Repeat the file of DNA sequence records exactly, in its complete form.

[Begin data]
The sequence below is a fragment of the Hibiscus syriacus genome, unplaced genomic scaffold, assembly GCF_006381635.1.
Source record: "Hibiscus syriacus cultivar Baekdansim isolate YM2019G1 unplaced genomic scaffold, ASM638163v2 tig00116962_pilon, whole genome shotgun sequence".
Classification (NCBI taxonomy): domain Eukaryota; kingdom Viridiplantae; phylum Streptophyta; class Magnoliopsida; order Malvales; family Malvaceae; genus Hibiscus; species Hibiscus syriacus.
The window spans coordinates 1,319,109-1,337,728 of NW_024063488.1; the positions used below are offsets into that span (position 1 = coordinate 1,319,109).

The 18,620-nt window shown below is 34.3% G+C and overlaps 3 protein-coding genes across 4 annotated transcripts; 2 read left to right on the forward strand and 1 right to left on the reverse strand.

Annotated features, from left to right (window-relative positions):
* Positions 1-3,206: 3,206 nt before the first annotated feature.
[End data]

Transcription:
The sequence below is a fragment of the Hibiscus syriacus genome, unplaced genomic scaffold, assembly GCF_006381635.1.
Source record: "Hibiscus syriacus cultivar Baekdansim isolate YM2019G1 unplaced genomic scaffold, ASM638163v2 tig00116962_pilon, whole genome shotgun sequence".
Classification (NCBI taxonomy): domain Eukaryota; kingdom Viridiplantae; phylum Streptophyta; class Magnoliopsida; order Malvales; family Malvaceae; genus Hibiscus; species Hibiscus syriacus.
The window spans coordinates 1,319,109-1,337,728 of NW_024063488.1; the positions used below are offsets into that span (position 1 = coordinate 1,319,109).

The 18,620-nt window shown below is 34.3% G+C and overlaps 3 protein-coding genes across 4 annotated transcripts; 2 read left to right on the forward strand and 1 right to left on the reverse strand.

Annotated features, from left to right (window-relative positions):
* Positions 1-3,206: 3,206 nt before the first annotated feature.